New platform doors and windows have been installed on coach 213.
New door and windows
The platforms have many components and are one of the more complicated areas of the car to work on.  Included in the scope work was replacement of four windows with elliptical tops, four platform doors also with elliptical tops, and even the platform ceilings where new LED platform lamps have now been installed. For now, this work will mostly appear in gray primer, but as the work advances everything will be colored SP&S coach green to match coach 218.

Car body siding has been addressed too.  Extensive reworking of the cladding is sealing it from the weather and preparing it for the final color coats. And the next step will be rehabilitating the roof deck and re-applying a canvas roof.  Exciting days are ahead for coach 213!
The exterior cladding on coach 213 has been reworked to make it more weather resistant.
213 with reworked cladding appearing in gray primer

Monday, March 4, 2019

Looking to the Future

Site layout for the Railway History Center
Railway History Center Master Site Plan schematic
The Northwest Railway Museum has been developing the Railway History Center in Snoqualmie for more than ten years.  Today, it consists of three buildings - CRC, Train Shed, and REC - but the Master Site Plan includes a fourth structure that is intended to provide expanded exhibits and public programming.  The Roundhouse structure has been envisioned as a modern building with design motifs peculiar to railroad locomotive roundhouses of the 19th and early 20th Centuries.

Stone roundhouse on the Northern Pacific Railway at Lester circa 1910
NPR roundhouse at Lester, circa 1910

After an investment of more than $10 million, the Railway History Center is already a facility that provides for collection care, exhibits, excellent programming, a research library, administration, and even a classroom.  The next step is a space to expand the depth and breadth of interpretation, which will help fulfill the Mission and expand the audience.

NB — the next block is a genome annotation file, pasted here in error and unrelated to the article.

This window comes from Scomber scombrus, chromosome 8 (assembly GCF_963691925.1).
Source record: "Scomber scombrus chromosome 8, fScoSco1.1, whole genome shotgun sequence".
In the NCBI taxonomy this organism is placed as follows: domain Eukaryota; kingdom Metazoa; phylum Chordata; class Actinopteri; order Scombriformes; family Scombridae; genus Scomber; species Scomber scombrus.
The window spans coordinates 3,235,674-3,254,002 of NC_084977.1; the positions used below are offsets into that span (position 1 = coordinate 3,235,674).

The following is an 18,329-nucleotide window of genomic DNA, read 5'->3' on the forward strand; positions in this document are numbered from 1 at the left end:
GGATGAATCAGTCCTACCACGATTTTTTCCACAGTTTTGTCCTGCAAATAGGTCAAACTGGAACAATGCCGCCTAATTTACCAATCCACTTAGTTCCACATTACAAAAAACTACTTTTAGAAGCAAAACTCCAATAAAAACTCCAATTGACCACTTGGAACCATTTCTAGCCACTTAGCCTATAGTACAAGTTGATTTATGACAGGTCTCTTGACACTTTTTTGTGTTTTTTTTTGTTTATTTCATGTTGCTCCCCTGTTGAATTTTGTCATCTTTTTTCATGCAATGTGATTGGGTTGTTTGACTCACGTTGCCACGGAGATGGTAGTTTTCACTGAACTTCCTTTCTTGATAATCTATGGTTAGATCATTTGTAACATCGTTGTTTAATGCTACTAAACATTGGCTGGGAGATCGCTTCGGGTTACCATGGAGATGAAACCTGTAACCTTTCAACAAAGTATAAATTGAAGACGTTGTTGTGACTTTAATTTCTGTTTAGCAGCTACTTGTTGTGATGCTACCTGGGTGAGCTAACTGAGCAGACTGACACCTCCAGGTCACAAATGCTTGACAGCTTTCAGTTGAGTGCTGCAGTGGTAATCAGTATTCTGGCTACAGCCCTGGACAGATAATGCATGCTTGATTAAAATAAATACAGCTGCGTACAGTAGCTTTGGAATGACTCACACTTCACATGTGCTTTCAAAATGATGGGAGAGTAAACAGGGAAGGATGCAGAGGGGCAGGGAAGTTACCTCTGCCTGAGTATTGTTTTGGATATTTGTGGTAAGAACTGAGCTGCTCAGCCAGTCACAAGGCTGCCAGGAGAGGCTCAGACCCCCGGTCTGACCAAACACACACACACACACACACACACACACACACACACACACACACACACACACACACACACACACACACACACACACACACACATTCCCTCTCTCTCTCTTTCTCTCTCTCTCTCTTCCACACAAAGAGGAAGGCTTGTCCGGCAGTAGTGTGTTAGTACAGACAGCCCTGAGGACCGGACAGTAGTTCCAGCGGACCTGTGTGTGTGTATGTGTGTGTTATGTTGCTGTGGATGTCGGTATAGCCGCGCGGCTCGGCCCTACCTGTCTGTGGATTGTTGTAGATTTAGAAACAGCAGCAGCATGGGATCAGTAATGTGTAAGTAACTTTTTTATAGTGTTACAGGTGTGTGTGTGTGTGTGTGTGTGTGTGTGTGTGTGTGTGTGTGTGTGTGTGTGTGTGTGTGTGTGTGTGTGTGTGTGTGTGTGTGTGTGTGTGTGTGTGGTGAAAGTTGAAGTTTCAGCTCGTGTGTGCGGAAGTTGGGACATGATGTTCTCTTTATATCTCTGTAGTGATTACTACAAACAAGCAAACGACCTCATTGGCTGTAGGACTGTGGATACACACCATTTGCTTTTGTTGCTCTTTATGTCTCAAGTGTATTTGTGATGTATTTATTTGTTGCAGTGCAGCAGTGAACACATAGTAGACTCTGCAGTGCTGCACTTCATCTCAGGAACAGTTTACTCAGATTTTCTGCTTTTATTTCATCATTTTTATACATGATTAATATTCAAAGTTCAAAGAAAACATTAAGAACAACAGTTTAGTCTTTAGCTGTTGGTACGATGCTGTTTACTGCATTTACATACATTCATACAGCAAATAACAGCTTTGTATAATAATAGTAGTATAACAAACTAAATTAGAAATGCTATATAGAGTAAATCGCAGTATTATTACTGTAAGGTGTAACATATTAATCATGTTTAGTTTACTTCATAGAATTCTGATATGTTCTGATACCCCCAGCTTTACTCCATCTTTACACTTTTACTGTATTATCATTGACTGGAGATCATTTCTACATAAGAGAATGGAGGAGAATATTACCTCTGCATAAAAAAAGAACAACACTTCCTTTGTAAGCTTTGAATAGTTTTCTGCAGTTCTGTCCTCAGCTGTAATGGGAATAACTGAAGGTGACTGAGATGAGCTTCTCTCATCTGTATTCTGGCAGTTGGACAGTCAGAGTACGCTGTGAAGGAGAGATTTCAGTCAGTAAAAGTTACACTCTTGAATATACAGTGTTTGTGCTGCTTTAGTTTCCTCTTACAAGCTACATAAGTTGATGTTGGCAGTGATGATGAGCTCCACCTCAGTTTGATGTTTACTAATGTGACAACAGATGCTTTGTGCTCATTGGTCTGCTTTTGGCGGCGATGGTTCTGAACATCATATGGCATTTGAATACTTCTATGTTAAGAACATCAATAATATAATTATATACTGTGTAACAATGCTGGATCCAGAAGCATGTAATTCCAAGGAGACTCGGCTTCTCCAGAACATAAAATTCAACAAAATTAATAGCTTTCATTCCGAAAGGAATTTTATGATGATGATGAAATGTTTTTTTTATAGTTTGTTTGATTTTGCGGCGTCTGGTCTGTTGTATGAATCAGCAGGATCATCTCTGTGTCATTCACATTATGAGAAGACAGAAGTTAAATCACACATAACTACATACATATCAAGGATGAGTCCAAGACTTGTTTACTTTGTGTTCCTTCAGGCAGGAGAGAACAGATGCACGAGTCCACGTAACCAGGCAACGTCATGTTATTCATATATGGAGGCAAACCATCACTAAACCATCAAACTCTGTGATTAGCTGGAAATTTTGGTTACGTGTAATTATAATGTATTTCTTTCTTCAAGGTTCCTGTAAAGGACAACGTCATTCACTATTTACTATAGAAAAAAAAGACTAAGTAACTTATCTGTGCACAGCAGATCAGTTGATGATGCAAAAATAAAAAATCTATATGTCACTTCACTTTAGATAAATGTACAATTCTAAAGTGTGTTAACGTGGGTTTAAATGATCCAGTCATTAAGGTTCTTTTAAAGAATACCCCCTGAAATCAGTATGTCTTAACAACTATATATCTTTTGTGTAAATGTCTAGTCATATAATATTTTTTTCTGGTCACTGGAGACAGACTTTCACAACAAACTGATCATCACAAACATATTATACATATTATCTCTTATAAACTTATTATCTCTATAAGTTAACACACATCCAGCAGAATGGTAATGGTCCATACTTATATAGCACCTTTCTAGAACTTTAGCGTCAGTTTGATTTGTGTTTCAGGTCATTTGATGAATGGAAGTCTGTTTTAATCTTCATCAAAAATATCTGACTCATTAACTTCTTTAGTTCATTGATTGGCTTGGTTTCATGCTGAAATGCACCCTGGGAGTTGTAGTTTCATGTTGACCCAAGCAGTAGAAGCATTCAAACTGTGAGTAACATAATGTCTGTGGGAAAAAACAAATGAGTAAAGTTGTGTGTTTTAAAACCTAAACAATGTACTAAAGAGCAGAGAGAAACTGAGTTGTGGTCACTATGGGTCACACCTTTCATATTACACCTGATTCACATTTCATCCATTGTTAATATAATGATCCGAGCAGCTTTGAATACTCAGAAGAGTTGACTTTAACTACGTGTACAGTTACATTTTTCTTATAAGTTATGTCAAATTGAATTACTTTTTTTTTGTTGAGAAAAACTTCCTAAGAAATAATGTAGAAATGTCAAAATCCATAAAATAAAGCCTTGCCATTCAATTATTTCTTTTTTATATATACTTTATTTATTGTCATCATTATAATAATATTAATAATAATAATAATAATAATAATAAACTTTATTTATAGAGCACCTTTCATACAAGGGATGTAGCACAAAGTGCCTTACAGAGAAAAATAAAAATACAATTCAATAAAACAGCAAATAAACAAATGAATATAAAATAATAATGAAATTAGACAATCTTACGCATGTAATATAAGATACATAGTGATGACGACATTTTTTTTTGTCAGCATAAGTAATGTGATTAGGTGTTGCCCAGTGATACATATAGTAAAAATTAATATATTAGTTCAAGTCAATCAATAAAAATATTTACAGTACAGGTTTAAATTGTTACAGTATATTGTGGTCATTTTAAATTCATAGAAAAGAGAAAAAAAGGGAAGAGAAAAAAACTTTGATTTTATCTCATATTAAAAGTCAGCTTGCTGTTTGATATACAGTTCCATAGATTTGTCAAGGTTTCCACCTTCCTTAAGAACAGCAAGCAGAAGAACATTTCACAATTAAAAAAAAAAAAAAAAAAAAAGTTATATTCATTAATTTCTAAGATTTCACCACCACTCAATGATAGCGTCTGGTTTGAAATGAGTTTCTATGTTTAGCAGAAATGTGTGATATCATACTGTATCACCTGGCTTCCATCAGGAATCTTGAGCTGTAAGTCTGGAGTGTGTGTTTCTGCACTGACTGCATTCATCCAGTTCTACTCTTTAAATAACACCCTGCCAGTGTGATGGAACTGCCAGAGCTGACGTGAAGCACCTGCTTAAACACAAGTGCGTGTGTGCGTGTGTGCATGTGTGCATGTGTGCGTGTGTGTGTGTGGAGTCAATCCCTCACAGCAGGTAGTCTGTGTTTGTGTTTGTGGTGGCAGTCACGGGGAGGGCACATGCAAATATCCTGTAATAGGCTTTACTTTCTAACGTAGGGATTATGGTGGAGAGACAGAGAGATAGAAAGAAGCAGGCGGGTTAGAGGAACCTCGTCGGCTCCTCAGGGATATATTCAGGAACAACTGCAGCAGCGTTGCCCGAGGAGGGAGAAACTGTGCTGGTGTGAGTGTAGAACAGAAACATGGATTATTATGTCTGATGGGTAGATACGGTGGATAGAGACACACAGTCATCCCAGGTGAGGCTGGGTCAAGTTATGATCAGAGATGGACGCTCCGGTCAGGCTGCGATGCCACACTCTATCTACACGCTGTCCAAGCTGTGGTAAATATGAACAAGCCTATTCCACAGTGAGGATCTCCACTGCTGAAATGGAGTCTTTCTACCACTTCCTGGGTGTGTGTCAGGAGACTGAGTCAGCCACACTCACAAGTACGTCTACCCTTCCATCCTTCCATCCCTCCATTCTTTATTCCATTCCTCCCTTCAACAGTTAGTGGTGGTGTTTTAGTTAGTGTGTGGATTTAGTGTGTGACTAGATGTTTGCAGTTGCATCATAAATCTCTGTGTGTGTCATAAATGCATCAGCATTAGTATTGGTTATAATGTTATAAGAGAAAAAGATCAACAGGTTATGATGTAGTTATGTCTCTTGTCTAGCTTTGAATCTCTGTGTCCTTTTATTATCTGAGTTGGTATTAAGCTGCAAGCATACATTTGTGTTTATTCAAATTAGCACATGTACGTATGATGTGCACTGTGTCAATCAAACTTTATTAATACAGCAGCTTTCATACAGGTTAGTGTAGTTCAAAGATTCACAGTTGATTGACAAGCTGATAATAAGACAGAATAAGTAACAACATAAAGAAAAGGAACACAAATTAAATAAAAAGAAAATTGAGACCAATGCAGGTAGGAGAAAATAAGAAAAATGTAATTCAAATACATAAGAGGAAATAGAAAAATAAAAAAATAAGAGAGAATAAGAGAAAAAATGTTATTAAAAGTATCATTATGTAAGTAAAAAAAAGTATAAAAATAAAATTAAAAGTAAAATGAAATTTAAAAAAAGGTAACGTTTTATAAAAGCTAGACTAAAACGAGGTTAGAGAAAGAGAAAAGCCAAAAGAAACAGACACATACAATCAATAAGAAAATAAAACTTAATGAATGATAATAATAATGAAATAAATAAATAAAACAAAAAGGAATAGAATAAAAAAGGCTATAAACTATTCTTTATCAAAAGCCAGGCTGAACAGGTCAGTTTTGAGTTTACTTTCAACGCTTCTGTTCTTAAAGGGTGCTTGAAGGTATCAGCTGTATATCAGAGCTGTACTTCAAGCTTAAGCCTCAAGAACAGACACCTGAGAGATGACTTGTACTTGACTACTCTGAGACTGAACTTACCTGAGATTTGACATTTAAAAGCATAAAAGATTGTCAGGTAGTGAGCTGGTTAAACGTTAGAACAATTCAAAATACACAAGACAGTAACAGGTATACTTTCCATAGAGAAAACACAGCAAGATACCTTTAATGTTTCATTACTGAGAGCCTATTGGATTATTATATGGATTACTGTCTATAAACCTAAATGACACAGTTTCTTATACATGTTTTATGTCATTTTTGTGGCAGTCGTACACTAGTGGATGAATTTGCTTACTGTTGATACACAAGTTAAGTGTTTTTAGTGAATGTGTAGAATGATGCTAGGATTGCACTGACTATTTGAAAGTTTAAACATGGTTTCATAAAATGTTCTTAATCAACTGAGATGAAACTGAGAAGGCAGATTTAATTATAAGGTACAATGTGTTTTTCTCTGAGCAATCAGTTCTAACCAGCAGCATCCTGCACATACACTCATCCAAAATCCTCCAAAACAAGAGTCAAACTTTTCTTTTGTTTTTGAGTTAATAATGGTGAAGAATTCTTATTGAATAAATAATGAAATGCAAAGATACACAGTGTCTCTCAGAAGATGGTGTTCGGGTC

At the annual Northwest Railway Museum Volunteer Banquet held on March 2, 2019 the Museum announced to its volunteers that the fourth building concept is going to be studied.  The Master Site Plan approval includes environmental clearance and has a finite life.  In the next few years, the Museum has to decide if it will be built, and if so what it will include. Features, design elements, or considerations being studied and already provided for in the current city approvals include provisions to,
  • Prominently feature operating models to illustrate interpretive themes and provide context for featured exhibits
  • Provide permanent homes in fully conditioned space for King County and City of Snoqualmie Landmarks including Puget Sound Electric Railway 523, Northern Pacific Railway rotary snow plow 10, Chapel car 5 Messenger of Peace, and Northern Pacific Railway steam locomotive 924
  • Provide for off peak train operations, possibly featuring Puget Sound Electric Railway car 523
  • Include adaptive space that may be used for large groups including banquets
  • Provide additional support facilities for programs and events including laundry, kitchen and locker rooms
  • Allow for additional visitor and volunteer parking
The Museum is merely in the study phase right now, but the possibilities this final phase of the Railway History Center presents makes this a truly exciting time for railway history in Western Washington.  The parameters of the study were still being formed at the time of this writing, but consultant will be hired this spring.  The Museum hopes to announce the results of the planning exercise later this year.